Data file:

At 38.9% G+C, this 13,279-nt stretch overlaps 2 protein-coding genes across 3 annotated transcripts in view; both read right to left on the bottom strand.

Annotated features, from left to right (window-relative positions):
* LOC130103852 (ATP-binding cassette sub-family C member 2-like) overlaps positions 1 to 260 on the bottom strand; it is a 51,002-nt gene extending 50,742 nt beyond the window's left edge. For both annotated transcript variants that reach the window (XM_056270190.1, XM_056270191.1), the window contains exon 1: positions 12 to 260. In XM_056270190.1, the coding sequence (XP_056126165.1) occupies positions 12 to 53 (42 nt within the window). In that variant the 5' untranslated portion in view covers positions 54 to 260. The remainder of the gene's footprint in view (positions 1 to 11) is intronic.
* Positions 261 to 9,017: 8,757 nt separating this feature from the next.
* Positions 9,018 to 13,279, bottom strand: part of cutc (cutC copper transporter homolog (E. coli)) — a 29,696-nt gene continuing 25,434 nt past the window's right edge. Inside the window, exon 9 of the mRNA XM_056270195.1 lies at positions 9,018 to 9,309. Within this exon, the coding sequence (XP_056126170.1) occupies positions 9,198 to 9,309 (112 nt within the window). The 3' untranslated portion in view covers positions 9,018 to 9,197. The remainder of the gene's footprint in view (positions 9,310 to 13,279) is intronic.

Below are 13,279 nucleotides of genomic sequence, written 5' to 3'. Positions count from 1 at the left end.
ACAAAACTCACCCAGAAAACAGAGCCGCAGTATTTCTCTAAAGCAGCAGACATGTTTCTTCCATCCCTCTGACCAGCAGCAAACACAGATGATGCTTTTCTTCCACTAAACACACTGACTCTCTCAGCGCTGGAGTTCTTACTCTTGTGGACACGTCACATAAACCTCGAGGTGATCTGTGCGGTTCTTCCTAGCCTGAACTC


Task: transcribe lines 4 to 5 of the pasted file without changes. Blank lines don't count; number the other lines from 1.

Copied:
* Positions 261 to 9,017: 8,757 nt separating this feature from the next.
* Positions 9,018 to 13,279, bottom strand: part of cutc (cutC copper transporter homolog (E. coli)) — a 29,696-nt gene continuing 25,434 nt past the window's right edge. Inside the window, exon 9 of the mRNA XM_056270195.1 lies at positions 9,018 to 9,309. Within this exon, the coding sequence (XP_056126170.1) occupies positions 9,198 to 9,309 (112 nt within the window). The 3' untranslated portion in view covers positions 9,018 to 9,197. The remainder of the gene's footprint in view (positions 9,310 to 13,279) is intronic.